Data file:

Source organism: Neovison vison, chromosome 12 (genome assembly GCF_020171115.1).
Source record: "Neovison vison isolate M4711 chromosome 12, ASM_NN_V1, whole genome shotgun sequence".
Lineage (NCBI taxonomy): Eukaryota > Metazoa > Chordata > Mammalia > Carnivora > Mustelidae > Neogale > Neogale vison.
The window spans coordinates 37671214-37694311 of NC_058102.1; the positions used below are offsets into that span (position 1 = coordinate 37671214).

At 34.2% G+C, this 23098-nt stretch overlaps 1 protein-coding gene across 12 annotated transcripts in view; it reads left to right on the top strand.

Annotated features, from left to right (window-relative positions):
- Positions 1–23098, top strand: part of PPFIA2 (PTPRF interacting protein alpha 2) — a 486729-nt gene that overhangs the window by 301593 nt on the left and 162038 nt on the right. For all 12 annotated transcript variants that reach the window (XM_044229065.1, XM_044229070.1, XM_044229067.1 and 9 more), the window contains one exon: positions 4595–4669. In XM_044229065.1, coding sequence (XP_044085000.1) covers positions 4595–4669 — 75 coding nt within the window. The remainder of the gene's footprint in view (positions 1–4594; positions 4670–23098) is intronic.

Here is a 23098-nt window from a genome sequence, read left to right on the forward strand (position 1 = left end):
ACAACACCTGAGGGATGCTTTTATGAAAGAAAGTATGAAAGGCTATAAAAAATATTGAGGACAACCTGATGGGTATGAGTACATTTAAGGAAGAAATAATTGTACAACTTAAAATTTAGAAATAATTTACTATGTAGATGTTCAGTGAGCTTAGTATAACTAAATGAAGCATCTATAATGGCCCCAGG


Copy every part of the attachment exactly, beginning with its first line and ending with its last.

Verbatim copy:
Source organism: Neovison vison, chromosome 12 (genome assembly GCF_020171115.1).
Source record: "Neovison vison isolate M4711 chromosome 12, ASM_NN_V1, whole genome shotgun sequence".
Lineage (NCBI taxonomy): Eukaryota > Metazoa > Chordata > Mammalia > Carnivora > Mustelidae > Neogale > Neogale vison.
The window spans coordinates 37671214-37694311 of NC_058102.1; the positions used below are offsets into that span (position 1 = coordinate 37671214).

At 34.2% G+C, this 23098-nt stretch overlaps 1 protein-coding gene across 12 annotated transcripts in view; it reads left to right on the top strand.

Annotated features, from left to right (window-relative positions):
- Positions 1–23098, top strand: part of PPFIA2 (PTPRF interacting protein alpha 2) — a 486729-nt gene that overhangs the window by 301593 nt on the left and 162038 nt on the right. For all 12 annotated transcript variants that reach the window (XM_044229065.1, XM_044229070.1, XM_044229067.1 and 9 more), the window contains one exon: positions 4595–4669. In XM_044229065.1, coding sequence (XP_044085000.1) covers positions 4595–4669 — 75 coding nt within the window. The remainder of the gene's footprint in view (positions 1–4594; positions 4670–23098) is intronic.

Here is a 23098-nt window from a genome sequence, read left to right on the forward strand (position 1 = left end):
ACAACACCTGAGGGATGCTTTTATGAAAGAAAGTATGAAAGGCTATAAAAAATATTGAGGACAACCTGATGGGTATGAGTACATTTAAGGAAGAAATAATTGTACAACTTAAAATTTAGAAATAATTTACTATGTAGATGTTCAGTGAGCTTAGTATAACTAAATGAAGCATCTATAATGGCCCCAGG